How Should New Muslims Deal Their Non-Muslim Families?

01 March, 2021
Q As-salamu `alaykum. I would like to know your opinion about dealing with situations regarding new Muslims and their non-Muslim families. I deal with many recent converts in a big mosque, ma sha' Allah. My questions are: Should new Muslims stay away from their families and their special occasions and gatherings if alcohol is served? Can they suggest that their families buy alcohol-free drinks? How can we deal with the many situations that we face in which alcohol is served? Can these products help us to maintain our family links?

Answer

Wa `alaykum as-salam wa rahmatullahi wa barakatuh.

In the Name of Allah, Most Gracious, Most Merciful.

All praise and thanks are due to Allah, and peace and blessings be upon His Messenger.


In this fatwa:

1- Islam never commands new converts to cut off their relationship with their families.

2- After conversion to Islam, converts should keep good ties with their families.

3- Converts should prove by deeds and behavior before words that after converting to Islam, they changed to the better.

4- They should do their best to set a good example for all family members in all aspects of life.

5- They should try to understand the teachings of Islam step by step seeking the help of an eminent, trustworthy Muslim scholar, the imam of a nearby Islamic center, righteous friends, etc.


In his response to your question, Sheikh Muhammad Nur Abdullah, Former President of the ISNA (Islamic Society of North America) and member of the Fiqh Council of North America, states:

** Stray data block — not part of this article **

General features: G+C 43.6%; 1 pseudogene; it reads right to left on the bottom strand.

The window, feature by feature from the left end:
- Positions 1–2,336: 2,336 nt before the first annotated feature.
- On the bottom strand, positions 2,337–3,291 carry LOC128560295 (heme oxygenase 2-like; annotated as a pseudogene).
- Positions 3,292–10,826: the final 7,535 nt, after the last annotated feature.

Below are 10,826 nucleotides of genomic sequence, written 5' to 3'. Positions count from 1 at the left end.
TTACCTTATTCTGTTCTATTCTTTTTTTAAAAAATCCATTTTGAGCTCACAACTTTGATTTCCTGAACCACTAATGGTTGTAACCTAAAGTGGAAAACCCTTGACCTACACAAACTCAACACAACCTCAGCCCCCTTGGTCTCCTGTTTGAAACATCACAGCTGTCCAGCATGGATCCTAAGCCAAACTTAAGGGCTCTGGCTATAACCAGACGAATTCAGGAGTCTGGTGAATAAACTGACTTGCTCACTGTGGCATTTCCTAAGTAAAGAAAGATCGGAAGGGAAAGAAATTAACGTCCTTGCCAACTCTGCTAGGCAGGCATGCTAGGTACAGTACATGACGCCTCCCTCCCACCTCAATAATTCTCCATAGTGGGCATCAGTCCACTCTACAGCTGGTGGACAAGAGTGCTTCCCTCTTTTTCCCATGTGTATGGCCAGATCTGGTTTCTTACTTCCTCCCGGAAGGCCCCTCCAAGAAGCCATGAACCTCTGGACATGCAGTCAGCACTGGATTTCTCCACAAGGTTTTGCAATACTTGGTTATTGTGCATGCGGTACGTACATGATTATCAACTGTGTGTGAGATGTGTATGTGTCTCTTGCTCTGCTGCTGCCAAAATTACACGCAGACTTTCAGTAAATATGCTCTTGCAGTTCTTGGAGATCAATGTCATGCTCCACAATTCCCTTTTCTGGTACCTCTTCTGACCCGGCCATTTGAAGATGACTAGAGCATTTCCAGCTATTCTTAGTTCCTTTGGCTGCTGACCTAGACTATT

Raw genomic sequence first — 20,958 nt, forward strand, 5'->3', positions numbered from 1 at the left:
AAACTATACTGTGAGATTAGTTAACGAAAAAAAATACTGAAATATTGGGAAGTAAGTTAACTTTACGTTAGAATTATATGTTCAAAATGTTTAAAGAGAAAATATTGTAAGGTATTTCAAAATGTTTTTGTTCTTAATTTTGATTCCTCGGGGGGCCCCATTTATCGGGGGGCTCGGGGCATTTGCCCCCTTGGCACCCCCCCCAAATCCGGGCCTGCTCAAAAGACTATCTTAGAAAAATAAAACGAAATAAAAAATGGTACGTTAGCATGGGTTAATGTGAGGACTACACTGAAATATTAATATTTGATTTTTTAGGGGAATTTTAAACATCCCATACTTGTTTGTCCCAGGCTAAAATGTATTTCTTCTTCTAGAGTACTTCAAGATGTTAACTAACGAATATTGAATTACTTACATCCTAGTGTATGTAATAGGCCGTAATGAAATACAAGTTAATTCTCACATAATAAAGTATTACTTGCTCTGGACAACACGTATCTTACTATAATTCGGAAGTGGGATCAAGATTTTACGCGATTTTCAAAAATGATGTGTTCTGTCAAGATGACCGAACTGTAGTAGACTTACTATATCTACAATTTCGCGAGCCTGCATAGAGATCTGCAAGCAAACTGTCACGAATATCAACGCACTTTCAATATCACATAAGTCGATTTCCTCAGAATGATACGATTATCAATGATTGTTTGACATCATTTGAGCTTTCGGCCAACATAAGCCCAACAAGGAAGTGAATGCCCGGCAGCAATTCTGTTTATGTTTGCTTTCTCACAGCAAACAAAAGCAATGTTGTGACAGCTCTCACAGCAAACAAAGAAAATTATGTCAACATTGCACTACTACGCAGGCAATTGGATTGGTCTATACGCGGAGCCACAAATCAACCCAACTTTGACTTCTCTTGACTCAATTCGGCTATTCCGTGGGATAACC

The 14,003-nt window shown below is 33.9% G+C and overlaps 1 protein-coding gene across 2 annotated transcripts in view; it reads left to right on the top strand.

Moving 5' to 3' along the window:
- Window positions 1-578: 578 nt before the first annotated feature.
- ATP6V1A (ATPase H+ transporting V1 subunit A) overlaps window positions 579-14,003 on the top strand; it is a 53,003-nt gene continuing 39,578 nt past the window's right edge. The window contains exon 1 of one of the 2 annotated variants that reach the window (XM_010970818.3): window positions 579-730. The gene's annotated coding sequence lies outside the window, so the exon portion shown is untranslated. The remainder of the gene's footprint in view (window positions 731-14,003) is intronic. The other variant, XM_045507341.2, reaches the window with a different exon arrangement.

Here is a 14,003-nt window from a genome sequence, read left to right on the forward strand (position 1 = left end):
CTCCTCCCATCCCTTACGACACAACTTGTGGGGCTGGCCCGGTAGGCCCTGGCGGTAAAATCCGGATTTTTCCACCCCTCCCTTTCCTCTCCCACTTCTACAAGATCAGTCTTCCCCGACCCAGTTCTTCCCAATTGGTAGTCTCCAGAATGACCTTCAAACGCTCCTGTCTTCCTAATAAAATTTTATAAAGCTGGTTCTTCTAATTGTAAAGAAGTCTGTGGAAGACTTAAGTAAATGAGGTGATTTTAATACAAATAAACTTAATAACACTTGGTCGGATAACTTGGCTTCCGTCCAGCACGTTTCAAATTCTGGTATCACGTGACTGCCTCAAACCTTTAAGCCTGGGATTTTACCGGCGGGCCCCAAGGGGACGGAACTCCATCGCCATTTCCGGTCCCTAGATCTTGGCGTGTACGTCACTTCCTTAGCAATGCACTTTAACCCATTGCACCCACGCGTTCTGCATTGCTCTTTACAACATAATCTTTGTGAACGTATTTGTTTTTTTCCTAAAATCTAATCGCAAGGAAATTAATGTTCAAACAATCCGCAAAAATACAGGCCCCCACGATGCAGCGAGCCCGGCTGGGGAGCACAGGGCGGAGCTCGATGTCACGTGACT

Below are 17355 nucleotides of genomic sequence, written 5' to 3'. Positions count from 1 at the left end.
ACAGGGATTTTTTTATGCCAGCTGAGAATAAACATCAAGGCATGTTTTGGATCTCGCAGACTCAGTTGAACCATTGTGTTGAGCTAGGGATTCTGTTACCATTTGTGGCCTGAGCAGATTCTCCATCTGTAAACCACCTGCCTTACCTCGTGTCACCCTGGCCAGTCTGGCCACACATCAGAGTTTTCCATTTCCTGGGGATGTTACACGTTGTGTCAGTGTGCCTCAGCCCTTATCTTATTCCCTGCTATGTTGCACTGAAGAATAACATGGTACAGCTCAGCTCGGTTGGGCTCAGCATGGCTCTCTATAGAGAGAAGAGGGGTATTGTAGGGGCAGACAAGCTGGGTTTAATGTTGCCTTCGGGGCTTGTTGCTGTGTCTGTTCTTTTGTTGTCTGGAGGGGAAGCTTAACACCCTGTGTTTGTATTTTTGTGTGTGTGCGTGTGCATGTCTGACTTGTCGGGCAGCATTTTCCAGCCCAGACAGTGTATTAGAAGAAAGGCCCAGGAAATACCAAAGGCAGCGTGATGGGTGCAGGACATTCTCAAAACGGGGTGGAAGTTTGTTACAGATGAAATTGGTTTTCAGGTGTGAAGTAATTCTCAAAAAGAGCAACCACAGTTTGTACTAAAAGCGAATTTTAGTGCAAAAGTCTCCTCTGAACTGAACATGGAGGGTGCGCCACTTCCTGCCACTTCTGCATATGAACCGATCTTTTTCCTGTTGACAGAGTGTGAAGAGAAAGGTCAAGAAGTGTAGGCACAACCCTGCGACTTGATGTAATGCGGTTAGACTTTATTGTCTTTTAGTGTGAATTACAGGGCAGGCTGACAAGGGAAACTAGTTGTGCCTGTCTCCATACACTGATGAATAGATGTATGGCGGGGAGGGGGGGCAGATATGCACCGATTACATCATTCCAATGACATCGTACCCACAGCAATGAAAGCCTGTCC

Suppport AboutIslam.net

New Muslims should be very close to their families and try to influence them with their positive attitude and behavior that they learned from Islam.

They should never cut themselves off from their families once they convert. If they do that, it gives a very bad image about them and about Islam and Muslims in general. However, while keeping good relations with their families, converts should use wisdom and apply good judgment.

They cannot impose their faith on their families and they cannot choose what their families drink or eat. Most of non-Muslim families consider these things [alcohol and pork] as part of their culture, so we should stay away from hurting people’s feelings or offending their cultures.

That is why attending family gatherings is based on the idea of balancing the good and bad, the advantages and disadvantages.

If there is no real benefit from a gathering where you know alcohol will be served, then you should not attend.

On the other hand, if there is valid reason and real benefit from attending, then you may gently request that no alcohol be served at your table. If you tried and you could not change the condition, then there is no blame on you.

Almighty Allah knows best.

Editor’s note: This fatwa is from Ask the Scholar’s archive and was originally published at an earlier date.